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Across Mongolian Plains by Roy Chapman Andrews

The Hutukhtu of Mongolia is third in the Lama hierarchy


Although to foreign eyes and in the cold light of modernity the Hutukhtu and his government cut a somewhat ridiculous figure, the reverse of the picture is the pathetic death struggle of a once glorious race. I have said that unaccustomed luxury was responsible for the decline of the Mongol Empire, but the ruin of the race was due to the Lama Church. Lamaism, which was introduced from Tibet, gained its hold not long after the time of Kublai Khan's death in 1295. Previous to this the Mongols had been religious liberals, but eventually Lamaism was made the religion of the state. It is a branch of the Buddhist cult, and its teachings are against war and violent death.

By custom one or more sons of every family are dedicated to the priesthood, and as Lamaism requires its priests to be celibate, the birth rate is low. To-day there are only a few million Mongols in a country half as large as the United States (exclusive of Alaska), a great proportion of the male population being lamas. With no education, except in the books of their sect, they lead a lazy, worthless existence, supported by the lay population and by the money they extract by preying upon the superstitions of their childlike brothers. Were Lamaism abolished there still would be hope for Mongolia under a proper government, for the Mongols of to-day are probably the equals of Genghis Khan's warriors in strength, endurance, and virility.

The religion of Mongolia is like that of Tibet and the Dalai Lama of Lhassa is the head of the entire Church. The Tashi Lama residing at Tashilumpo, also in Tibet, ranks second. The Hutukhtu of Mongolia is third in the Lama hierarchy, bearing the title _Cheptsundampa Hutukhtu_ (Venerable Best Saint). According to ancient tradition, the Hutukhtu never dies; his spirit simply reappears in the person of some newly born infant and thus comes forth reembodied. The names of infants, who have been selected as possible candidates for the honor, are written upon slips of paper incased in rolls of paste and deposited in a golden urn. The one which is drawn is hailed as the new incarnation.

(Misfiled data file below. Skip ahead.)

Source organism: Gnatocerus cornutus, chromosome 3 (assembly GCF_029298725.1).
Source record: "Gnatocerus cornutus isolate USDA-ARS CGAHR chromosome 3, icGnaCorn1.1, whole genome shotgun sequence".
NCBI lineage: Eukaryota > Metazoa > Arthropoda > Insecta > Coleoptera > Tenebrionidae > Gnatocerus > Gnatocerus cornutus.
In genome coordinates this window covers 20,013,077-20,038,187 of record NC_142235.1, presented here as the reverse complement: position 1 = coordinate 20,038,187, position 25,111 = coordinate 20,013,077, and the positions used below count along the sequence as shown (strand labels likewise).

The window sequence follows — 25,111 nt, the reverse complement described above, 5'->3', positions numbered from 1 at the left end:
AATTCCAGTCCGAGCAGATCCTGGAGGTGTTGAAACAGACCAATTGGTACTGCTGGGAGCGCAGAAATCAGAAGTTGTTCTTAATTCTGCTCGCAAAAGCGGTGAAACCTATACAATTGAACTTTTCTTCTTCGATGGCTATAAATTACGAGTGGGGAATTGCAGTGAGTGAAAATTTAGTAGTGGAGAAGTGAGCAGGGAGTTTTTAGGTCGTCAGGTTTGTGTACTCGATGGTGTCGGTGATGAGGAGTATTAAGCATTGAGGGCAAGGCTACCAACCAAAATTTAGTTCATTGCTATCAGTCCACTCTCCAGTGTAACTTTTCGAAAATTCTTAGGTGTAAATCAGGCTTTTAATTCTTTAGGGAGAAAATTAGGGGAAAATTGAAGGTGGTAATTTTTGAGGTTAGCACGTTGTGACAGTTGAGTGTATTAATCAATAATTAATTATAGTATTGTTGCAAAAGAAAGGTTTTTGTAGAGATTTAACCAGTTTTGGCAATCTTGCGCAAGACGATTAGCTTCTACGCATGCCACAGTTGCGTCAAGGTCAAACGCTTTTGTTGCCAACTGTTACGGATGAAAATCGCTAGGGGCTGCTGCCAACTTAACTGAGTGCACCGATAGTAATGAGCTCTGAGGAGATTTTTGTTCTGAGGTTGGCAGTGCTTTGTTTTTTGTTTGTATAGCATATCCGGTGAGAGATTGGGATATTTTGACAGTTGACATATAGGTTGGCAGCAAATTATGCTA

Some years ago the eyesight of the Hutukhtu began to fail, and a great temple was erected as a sacrifice to appease the gods. It stands on a hill at the western end of Urga, surrounded by the tiny wooden dwellings of the priests. "The Lama City" it is called, for only those in the service of the Church are allowed to live within its sacred precincts. In the temple itself there is an eighty-foot bronze image of Buddha standing on a golden lotus flower. The great figure is heavily gilded, incrusted with precious stones, and draped with silken cloths.

I was fortunate in being present one day when the temple was opened to women and the faithful in the city. Somewhat doubtful as to my reception, I followed the crowd as it filed through an outer pavilion between a double row of kneeling lamas in high-peaked hats and robes of flaming yellow. I carried my hat in my hand and tried to wear a becoming expression of humility and reverence. It was evidently successful, for I passed unhindered into the Presence. At the entrance stood a priest who gave me, with the others, a few drops of holy water from a filthy jug. Silent with awe, the people bathed their faces with the precious fluid and prostrated themselves before the gigantic figure standing on the golden lotus blossom, its head lost in the shadows of the temple roof. They kissed its silken draperies, soiled by the lips of other thousands, and each one gathered a handful of sacred dirt from the temple floor. From niches in the walls hundreds of tiny Buddhas gazed impassively on the worshiping Mongols.


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